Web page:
Definition for catching (2 of 2)
verb (used with object), caught, catch·ing.
verb (used without object), caught, catch·ing.
- to become popular: That new song is beginning to catch on.
- to grasp mentally; understand: You'd think he'd catch on that he's boring us.
- New England. (in cooking) to scorch or burn slightly; sear: A pot roast is better if allowed to catch on.
- to lift or snatch suddenly: Leaves were caught up in the wind.
- to bring or get up to date (often followed by on or with): to catch up on one's reading.
- to come up to or overtake (something or someone) (usually followed by with): to catch up with the leader in a race.
- to become involved or entangled with: caught up in the excitement of the crowd.
- to point out to (a person) minor errors, untruths, etc. (usually followed by on): We caught the teacher up on a number of factual details.
- Falconry. to capture for further training (a hawk that has been flown at hack).
- South Midland and Southern U.S. to harness (a horse or mule).
Origin of catch
Examples from the Web for catching
Caen was pitching and I was crouched behind the dish, catching.
It was early last week, the weather was catching up with the season.The Stacks: A Chicken Dinner That Mends Your Heart|Pete Dexter|December 7, 2014|DAILY BEAST
The Common Core education standards are catching on with parents and teachers.
The movie, directed by Francis Lawrence, opens after the events of Catching Fire.What ‘The Hunger Games: Mockingjay – Part 1’ Has in Common with ISIS Videos and Killing Bin Laden|Marlow Stern|November 16, 2014|DAILY BEAST
It could also be true that she really was an insufferable lunatic afraid of catching Ebola from the plebeians.
They use these almadias for catching fish, and for transporting themselves up or down the river.
Sam uttered an uncontrollable howl and sprang upon Penrod, catching him round the waist.Penrod and Sam|Booth Tarkington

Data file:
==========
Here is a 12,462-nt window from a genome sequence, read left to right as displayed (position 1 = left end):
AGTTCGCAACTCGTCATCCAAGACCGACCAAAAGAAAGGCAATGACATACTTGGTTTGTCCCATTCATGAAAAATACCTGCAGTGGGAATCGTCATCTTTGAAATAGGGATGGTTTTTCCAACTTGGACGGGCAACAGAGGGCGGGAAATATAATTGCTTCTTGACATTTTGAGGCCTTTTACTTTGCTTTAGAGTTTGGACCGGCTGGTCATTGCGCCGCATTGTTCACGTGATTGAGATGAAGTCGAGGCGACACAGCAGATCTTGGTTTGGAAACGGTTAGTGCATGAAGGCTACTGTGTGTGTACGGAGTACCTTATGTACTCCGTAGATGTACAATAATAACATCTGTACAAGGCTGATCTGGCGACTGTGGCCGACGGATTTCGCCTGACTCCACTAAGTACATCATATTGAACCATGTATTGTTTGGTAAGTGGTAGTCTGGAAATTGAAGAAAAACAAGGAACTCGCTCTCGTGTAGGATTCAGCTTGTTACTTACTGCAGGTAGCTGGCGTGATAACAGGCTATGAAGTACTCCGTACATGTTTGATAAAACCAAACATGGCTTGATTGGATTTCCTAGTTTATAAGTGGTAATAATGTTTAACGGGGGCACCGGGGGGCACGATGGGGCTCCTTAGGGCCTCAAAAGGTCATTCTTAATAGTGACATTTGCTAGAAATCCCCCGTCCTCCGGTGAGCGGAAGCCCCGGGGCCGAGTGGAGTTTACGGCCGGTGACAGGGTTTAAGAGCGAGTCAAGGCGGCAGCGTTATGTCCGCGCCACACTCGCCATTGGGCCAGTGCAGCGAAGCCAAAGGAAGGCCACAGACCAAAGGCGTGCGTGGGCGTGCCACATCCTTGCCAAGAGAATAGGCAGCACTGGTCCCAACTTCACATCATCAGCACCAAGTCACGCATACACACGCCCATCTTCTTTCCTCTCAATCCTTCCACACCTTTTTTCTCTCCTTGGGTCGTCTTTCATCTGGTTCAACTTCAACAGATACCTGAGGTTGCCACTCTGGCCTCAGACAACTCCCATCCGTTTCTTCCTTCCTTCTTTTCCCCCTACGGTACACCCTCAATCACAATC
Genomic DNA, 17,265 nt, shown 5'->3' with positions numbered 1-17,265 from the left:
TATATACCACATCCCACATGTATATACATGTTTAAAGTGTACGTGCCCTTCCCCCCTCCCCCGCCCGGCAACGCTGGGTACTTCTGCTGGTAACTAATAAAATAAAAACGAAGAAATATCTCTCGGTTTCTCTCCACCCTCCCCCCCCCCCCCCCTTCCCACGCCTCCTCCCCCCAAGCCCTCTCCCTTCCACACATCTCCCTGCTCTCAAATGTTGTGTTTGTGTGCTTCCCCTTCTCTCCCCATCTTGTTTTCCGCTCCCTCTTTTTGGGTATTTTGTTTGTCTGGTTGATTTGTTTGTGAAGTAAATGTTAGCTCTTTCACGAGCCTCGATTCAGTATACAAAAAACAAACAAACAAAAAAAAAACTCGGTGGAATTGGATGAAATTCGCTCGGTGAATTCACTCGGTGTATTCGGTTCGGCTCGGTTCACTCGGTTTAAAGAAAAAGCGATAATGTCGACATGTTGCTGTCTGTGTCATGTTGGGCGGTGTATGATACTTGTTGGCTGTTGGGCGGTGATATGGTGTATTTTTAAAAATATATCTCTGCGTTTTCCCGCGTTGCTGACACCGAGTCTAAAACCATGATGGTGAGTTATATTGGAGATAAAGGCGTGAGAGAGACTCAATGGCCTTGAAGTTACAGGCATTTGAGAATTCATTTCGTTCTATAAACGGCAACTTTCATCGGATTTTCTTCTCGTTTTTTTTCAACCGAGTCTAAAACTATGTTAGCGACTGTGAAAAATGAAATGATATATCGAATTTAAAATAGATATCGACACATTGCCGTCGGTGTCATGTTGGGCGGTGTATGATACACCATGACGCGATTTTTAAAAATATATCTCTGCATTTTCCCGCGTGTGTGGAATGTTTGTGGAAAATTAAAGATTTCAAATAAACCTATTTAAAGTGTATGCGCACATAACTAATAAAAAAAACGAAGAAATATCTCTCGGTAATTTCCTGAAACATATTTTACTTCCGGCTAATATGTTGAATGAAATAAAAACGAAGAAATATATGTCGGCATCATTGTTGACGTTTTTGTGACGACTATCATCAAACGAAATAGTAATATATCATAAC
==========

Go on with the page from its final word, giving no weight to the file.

After the dance had continued about an hour, the two ladies, who were apprehensive of catching cold, moved to break up the ball.The Vicar of Wakefield|Oliver Goldsmith
"I lost three good hours' sleep this morning on the chance of catching you here at table," the editor went on.The Wreckers|Francis Lynde
During the rest of the four-and-twenty hours it seemed to be occupied by a solitary angler, catching chiefly seaweed.Mr. Punch at the Seaside|Various
British Dictionary definitions for catching (1 of 2)
British Dictionary definitions for catching (2 of 2)
verb catches, catching or caught
- to grasp or attempt to grasp
- to take advantage (of), esp eagerlyhe caught at the chance
- a concealed, unexpected, or unforeseen drawback or handicap
- (as modifier)a catch question
Word Origin for catch
Word Origin and History for catching (1 of 3)
1580s, of diseases, present participle adjective from catch (v.). From 1650s as "captivating." Related: Catchingly.
Word Origin and History for catching (1 of 3)
late 14c., "device to hold a latch of a door," also "a trap;" also "a fishing vessel," from catch (v.). Meaning "action of catching" attested from 1570s. Meaning "that which is caught or worth catching" (later especially of spouses) is from 1590s. Sense of "hidden cost, qualification, etc." is slang first recorded 1855 in P.T. Barnum.
Word Origin and History for catching (2 of 3)
c.1200, "to take, capture," from Anglo-French or Old North French cachier "catch, capture" (animals) (Old French chacier "hunt, pursue, drive (animals)," Modern French chasser "to hunt;" making it a doublet of chase (v.)), from Vulgar Latin *captiare "try to seize, chase" (also source of Spanish cazar, Italian cacciare), from Latin captare "to take, hold," frequentative of Latin capere "to take, hold" (see capable).
Senses in early Middle English also included "chase, hunt," which later went with chase (v.). Of infections from 1540s; of fire from 1734; of sleep, etc., from early 14c. Related: Catched (obsolete); catching; caught.
Meaning "act as a catcher in baseball" recorded from 1865. To catch on "apprehend" is 1884, American English colloquial. To catch (someone's) eye is first attested 1813, in Jane Austen. Catch as catch can first attested late 14c.
Idioms and Phrases with catching
In addition to the idioms beginning with catch
- catch as catch can
- catch at
- catch a Tartar
- catch cold
- catch fire
- catch in the act
- catch it
- catch napping
- catch off guard
- catch on
- catch one's breath
- catch one's death (of cold)
- catch red-handed
- catch sight of
- catch someone's eye
- catch some rays
- catch some z's
- catch the drift
- catch up
- early bird catches the worm
- get (catch) the drift
- takes one to know one (a thief to catch a thief)
Also see undercaught.